361 F2d 322 Tuck v. Price

361 F.2d 322

Guy Arnold TUCK, Appellee,
Belvie Lee PRICE, t/a Price Moving Van, and James Paul Coleman, Appellants.

No. 10307.

United States Court of Appeals Fourth Circuit.

Argued April 8, 1966.

Decided May 2, 1966.

Franklin T. Dupree, Jr., Raleigh, N. C. (Frank Patton Cooke, Gastonia, N. C., and Dupree, Weaver, Horton, Cockman & Alvis, Raleigh, N. C., on brief), for appellants.

James R. Nance, Fayetteville, N. C., and Bernard A. Harrell, Raleigh, N. C. (Nance, Barrington, Collier & Singleton, Fayetteville, N. C., on brief), for appellee.

Before SOBELOFF, BRYAN and J. SPENCER BELL, Circuit Judges.


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This action for damages, brought under the diversity jurisdiction, arose from a "sideswiping" automobile accident on a country highway in North Carolina, in which the plaintiff lost his left arm. Plaintiff claimed that while he was negotiating a right hand curve in the road, defendants' truck approached from the opposite direction and suddenly "dipped over" onto plaintiff's side of the road, the truck's left front fender shearing down the whole left side of plaintiff's car.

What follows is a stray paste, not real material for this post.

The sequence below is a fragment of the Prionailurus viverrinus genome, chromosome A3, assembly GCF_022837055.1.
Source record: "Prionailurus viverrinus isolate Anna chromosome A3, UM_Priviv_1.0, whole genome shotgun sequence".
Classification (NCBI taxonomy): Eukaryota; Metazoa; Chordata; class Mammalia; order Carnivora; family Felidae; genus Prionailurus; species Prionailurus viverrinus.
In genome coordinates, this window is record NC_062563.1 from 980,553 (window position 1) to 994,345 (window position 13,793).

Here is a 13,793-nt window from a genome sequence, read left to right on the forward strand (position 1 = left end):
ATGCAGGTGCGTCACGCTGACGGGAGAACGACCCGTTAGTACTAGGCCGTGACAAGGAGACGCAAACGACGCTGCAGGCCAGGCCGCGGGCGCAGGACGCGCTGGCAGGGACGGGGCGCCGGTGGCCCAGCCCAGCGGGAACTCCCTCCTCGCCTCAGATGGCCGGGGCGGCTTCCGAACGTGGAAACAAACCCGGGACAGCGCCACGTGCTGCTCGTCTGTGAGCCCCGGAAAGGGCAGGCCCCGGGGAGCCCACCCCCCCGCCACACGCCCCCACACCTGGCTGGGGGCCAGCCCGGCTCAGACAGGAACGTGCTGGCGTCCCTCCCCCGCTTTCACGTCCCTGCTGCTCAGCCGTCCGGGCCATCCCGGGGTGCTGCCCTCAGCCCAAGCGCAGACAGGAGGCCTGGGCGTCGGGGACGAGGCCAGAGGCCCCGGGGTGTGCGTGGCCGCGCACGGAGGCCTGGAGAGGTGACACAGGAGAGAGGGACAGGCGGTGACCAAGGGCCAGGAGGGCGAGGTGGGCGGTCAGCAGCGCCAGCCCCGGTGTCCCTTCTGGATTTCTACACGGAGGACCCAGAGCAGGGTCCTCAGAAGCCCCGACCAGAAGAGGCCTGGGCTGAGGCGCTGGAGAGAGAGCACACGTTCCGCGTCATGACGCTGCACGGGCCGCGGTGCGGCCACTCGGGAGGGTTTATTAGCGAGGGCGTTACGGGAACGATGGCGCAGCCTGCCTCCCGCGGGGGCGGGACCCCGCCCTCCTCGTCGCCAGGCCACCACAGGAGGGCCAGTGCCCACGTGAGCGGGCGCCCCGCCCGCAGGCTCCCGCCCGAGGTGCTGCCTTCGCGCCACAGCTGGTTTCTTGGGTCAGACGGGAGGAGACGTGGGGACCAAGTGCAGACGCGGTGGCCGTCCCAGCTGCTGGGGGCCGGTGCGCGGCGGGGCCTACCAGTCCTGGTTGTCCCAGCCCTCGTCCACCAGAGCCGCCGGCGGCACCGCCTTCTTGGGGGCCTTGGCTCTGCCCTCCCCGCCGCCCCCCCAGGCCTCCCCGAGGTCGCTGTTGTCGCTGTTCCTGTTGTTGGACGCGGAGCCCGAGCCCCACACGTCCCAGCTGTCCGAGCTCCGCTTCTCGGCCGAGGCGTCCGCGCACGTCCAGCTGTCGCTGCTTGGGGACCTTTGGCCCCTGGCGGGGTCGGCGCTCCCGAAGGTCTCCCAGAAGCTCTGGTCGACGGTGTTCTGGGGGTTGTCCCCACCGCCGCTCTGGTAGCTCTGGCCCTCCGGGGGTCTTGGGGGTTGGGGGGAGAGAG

Defendants' version was that plaintiff blew a tire and was swerving back and forth across the center line for some distance before the two vehicles met; and that at the time of impact plaintiff was on the defendants' side of the road. The case was tried without a jury before Judge Gordon in the Middle District of North Carolina. Testimony in the trial, which extended over four days, was in sharp conflict in many respects. The District Court made detailed findings of fact and conclusions of law, finding primary negligence by the truck driver, and no contributory negligence. He gave judgment for the plaintiff for $33,000.


On the record before him, the District Court could reasonably have found for either party, and this is therefore a classic case for the application of rule 52(a). The trial judge was in a position to evaluate all the evidence in context, to weigh the credibility and reliability of the witnesses, and to interpret the physical facts. His treatment of the problem was careful and logical and the result well supported.